A Web Development Blog Focused on Code and Technology
Archive for August, 2009
On the Internet, content is king. Content is what puts you on search engines like Google and Bing. Content is what brings readers to your site. Words, words, and more words structured into coherent, meaningful phrases.
But have you ever stopped and considered how you are presenting your content? What use is your content if you have it set at at 6pt font with no visible paragraphs? No one will read it if you don’t make it readable.
Here are a few tips on improving the presentation of your online content:
#1 – Line Length
Human eyes are conditioned towards reading lines of certain length, of between 40-80 words per line in print, and between 60-100 online. If you ever pick up a textbook or a newspaper, you will notice that they often print in columns. This is because it reduces the number of characters, thus making it easier for the readers to read.
Chris Reynolds of Web Hosting Search submits this guest article about successful Freelance Designing.
It can be risky to work as a freelancer. However, while the possibility of late payments, lack of work and other challenges can put you off from becoming a freelancer, there are also some great benefits to becoming your own boss. Here are seven tips to keep you successful in your freelance endeavors.
In the past few years, Twitter has grown to be a great form of communication. As it becomes more and more popular, users want to post URLs to attract visitors to their site. Consequently, the demand for URL shorteners increases.
Although you can easily generate a short url from Bit.ly or Ow.ly, wouldn’t it be better to send traffic through your own website? This will not only let you track statistics, but it also increases your ranking in systems like Alexa.
By Karthik Viswanathan on Monday, August 24th, 2009 | No Comments »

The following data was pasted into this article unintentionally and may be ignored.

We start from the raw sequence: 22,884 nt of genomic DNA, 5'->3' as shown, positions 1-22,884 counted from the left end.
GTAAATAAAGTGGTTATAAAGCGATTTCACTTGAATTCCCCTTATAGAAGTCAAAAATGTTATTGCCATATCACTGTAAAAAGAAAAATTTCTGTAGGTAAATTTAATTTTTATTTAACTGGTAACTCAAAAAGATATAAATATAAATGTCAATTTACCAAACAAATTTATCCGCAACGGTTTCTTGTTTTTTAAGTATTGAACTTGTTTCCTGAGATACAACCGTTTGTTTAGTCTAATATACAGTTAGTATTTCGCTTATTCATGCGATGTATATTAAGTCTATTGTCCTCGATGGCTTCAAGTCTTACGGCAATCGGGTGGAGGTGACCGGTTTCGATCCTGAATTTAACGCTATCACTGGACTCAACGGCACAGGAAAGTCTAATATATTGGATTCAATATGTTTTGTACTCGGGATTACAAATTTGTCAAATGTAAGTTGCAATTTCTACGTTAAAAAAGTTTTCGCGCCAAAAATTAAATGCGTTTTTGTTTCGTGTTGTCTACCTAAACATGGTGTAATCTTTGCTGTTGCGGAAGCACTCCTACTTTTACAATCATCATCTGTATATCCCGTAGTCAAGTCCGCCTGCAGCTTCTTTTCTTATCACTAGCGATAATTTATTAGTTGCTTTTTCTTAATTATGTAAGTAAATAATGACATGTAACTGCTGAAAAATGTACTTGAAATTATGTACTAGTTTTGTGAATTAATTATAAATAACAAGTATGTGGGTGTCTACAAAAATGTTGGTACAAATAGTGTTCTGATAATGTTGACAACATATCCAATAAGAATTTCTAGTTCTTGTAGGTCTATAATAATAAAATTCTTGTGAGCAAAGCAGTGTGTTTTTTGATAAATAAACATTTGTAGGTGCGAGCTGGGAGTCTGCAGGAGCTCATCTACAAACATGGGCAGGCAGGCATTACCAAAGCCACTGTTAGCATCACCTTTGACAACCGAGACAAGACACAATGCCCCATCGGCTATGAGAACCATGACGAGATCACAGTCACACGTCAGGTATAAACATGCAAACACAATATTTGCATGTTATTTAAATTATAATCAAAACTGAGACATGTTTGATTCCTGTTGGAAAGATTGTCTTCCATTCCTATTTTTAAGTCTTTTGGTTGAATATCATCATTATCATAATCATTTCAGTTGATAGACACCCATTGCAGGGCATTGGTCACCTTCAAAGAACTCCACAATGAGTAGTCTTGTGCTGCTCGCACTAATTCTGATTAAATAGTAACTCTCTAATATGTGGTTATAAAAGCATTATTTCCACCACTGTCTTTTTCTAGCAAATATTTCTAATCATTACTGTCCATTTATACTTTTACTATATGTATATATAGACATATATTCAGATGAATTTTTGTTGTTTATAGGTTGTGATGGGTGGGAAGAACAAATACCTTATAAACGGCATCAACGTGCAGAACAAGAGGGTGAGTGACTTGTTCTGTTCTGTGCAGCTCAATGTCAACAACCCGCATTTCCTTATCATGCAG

Today we would like to give a big thanks to all of our sponsors for keeping Lateral Code up and running. Although we haven’t been able to write often in the past month due to certain complications, these advertisers still considered and chose Lateral Code. We hope to be of even greater value to them in the near future with content-rich articles:
xhtmlchop – PSD to XHTML conversions for only $45 – If you need to a photoshop theme conversion, consider xhtmlchop as a viable solution.
Thanks again and we hope you will continue to choose Lateral Code.
A few weeks ago, the Packt Publishing team generously sent me a copy of Learning jQuery 1.3, one of their premiere tutorial books, to review here on Lateral Code.
While reading this jQuery publication, I was very surprised by the comprehensiveness provided by the authors. Many books regarding systematic subjects often require a baseline knowledge to convey their information appropriately. Learning jQuery 1.3 presents a solution for both complete beginners and experienced users. It covers simple jQuery topics – including the DOM, selectors, and basic functions – while still giving advanced users the viable alternative to move to later chapters. In fact, the book’s sections are based completely on a building process: Rather than covering topics that have little to no relevance in each chapter, Learning jQuery 1.3 smoothly transitions into new subjects, giving the reader an efficient way to learn and develop.